Railway realism

RUTH Annison (D&S Times, Feb 2) bemoans the sale of Aysgarth Station, on the basis that this now jeopardises the chances of the Wensleydale Railway reaching Garsdale, thus completing a 40-mile link from Northallerton to the Settle and Carlisle route. This is perhaps a good moment to bring a dose of reality to the debate, and hopefully moderate unrealistic expectations.

The railway closed as a through route to passengers in the 1950s. It couldn't make money then as a public transport system, and it certainly could not today with the significant increase in private car ownership in the area.

Much is made by supporters of the idea of its potential as a strategic cross country through-route, but this is not supported by any officially endorsed data or political aspiration.

It is this laudable but unrealistic notion that the railway should be a public transport system, giving an alternative travel option to car and bus users, that has bedevilled the railway since its re-birth in 2003.

From the very beginning the railway lost money. The consequence of promoting a public transport system was that regular timetabled trains had to be operated. These by and large ran empty, and the railway lost over £1.3m in its first six years. Large scale staff layoffs inevitably followed. Allied to the grossly one-sided lease from Network Rail, which requires the railway fully to maintain 22 miles of track at vast expense in order to ensure MOD freight trains can operate to/from Redmire (which have not run for several years!) then one can see the railway's operating expenses could never be matched by its income potential.

The railway's current board and trust are quite clear that we must give the public what they want today, not what we thought they wanted 15 years ago.

The key to our survival is to offer a predominantly steam operated heritage service, focussing on the staggering beauty of the landscape, and enhancing the travel experience with quality on-board catering and special events.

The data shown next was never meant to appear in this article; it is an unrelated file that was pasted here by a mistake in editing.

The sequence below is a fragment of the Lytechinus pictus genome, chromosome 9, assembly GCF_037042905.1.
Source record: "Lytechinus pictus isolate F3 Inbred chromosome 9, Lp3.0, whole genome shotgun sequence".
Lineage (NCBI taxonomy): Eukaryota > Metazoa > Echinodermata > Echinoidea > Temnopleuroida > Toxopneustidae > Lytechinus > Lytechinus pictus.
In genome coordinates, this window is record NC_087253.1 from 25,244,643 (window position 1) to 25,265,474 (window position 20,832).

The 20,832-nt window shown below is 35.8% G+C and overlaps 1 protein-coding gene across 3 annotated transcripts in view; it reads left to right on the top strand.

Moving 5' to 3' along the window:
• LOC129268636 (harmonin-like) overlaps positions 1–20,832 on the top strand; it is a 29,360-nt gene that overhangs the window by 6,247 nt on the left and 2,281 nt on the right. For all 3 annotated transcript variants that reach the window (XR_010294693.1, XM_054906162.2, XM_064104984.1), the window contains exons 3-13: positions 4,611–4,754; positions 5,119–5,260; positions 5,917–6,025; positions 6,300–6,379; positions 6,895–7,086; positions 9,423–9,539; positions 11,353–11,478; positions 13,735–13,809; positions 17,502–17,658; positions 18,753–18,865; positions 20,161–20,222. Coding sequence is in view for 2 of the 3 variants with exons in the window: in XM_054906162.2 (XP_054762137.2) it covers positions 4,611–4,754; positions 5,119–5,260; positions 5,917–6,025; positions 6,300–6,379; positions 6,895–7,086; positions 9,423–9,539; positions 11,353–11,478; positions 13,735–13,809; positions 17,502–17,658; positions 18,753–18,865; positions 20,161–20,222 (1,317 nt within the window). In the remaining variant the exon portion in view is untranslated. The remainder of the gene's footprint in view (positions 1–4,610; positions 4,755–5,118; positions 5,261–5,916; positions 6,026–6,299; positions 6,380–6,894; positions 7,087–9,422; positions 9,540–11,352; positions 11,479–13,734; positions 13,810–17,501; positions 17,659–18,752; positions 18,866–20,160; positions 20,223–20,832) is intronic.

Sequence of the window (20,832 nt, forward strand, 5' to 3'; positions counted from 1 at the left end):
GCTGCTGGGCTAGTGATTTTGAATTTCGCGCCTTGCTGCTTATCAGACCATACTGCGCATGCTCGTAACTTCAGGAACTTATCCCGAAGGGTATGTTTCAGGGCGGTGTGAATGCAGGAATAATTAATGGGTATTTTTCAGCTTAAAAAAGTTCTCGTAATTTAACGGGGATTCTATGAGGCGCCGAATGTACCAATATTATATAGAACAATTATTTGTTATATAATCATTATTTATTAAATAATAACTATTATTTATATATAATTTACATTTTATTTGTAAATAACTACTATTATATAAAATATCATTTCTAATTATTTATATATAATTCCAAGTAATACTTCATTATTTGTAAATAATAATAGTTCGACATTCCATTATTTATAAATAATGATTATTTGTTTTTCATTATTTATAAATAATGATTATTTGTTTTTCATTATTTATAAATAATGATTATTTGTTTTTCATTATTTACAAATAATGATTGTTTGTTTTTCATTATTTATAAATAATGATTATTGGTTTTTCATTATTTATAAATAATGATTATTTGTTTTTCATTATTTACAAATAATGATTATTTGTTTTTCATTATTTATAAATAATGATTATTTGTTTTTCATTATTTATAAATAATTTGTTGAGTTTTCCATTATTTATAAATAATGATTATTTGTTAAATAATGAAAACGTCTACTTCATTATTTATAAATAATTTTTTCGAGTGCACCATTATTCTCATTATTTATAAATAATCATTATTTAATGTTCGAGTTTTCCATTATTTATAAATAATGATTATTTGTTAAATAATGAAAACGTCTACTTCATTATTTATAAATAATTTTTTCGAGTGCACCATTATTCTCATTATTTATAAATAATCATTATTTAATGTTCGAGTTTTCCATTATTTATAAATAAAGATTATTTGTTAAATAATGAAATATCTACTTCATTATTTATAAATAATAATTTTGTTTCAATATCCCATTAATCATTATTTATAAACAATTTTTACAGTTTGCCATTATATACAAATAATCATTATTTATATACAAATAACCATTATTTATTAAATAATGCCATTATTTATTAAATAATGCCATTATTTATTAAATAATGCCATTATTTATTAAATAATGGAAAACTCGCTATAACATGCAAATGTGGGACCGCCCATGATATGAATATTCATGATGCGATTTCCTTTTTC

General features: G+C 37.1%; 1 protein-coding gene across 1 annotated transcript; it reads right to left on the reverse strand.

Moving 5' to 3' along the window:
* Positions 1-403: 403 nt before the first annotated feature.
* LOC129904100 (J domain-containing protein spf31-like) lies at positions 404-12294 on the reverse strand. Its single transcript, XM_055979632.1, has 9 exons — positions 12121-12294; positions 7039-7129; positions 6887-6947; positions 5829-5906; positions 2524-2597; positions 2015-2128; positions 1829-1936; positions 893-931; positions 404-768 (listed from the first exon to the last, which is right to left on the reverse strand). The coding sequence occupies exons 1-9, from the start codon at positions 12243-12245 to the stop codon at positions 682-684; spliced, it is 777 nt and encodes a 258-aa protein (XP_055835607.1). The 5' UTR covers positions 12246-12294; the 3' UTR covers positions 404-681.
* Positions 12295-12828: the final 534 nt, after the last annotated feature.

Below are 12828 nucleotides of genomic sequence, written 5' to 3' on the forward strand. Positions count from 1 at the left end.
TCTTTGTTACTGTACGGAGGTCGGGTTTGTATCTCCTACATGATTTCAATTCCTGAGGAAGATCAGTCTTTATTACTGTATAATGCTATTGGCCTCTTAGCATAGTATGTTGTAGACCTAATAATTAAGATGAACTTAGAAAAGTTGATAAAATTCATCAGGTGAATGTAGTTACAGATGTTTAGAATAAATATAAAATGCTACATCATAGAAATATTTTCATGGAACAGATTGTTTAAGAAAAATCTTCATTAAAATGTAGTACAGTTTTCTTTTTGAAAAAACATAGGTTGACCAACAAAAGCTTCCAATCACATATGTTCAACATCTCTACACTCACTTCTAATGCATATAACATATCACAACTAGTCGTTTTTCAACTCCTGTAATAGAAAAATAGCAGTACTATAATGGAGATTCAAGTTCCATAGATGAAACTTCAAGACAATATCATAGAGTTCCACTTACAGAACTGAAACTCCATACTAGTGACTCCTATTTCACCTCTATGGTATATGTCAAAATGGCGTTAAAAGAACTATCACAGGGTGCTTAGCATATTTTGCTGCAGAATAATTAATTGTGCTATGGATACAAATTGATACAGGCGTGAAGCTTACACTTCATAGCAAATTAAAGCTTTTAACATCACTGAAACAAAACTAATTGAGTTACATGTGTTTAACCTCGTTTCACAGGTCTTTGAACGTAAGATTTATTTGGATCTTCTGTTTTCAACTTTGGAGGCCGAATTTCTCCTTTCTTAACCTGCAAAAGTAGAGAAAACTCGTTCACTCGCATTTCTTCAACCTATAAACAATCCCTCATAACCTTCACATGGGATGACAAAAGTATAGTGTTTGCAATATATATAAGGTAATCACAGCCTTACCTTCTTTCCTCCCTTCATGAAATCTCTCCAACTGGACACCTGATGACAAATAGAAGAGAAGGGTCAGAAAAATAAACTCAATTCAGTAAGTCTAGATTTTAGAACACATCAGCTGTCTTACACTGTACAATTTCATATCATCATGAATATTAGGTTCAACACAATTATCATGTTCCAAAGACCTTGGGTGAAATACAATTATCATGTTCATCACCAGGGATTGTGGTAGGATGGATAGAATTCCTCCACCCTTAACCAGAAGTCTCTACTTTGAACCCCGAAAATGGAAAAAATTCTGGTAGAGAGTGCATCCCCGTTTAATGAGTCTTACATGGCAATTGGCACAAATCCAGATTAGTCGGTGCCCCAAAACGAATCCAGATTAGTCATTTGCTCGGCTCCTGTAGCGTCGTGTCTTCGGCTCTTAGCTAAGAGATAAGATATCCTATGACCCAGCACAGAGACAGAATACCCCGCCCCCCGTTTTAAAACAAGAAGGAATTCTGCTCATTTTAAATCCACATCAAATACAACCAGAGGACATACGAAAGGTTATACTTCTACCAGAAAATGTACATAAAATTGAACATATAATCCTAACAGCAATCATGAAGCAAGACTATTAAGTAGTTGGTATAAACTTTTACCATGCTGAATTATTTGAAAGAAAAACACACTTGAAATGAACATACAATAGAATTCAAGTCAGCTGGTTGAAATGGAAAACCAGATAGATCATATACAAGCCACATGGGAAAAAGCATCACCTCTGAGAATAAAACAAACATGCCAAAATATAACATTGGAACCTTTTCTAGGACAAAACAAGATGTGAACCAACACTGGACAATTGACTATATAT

We are putting our money where our mouth is and have already started a number of major initiatives.

The key point is this: the railway's board and trust must do all that they can to develop a quality heritage operation and bring large numbers of visitors to the area both to enjoy the train experience and to spend money locally.

Completely unachievable aspirations to run a 40-mile public service railway when we can't even afford the current line are a massive distraction, and it would be most helpful if the few people who cling on to this ambition could now recognise the new paradigm, and get behind us. If we fail in this then there will be no Wensleydale Railway to extend.

Steve Davies, Director, Wensleydale Railway plc

Second homes

AFTER reading some of last week’s letters on the issue of a council tax rise for second homes in the Yorkshire Dales, I had the feeling that some of your correspondents failed to understand the nature of the housing problem facing local people.

This crisis has been building up for 30 years. Every attempt by the National Park, local authorities, parish councils and others to do something about it has proved virtually futile in the face of the extraordinary neglect paid to homes and housing by successive governments.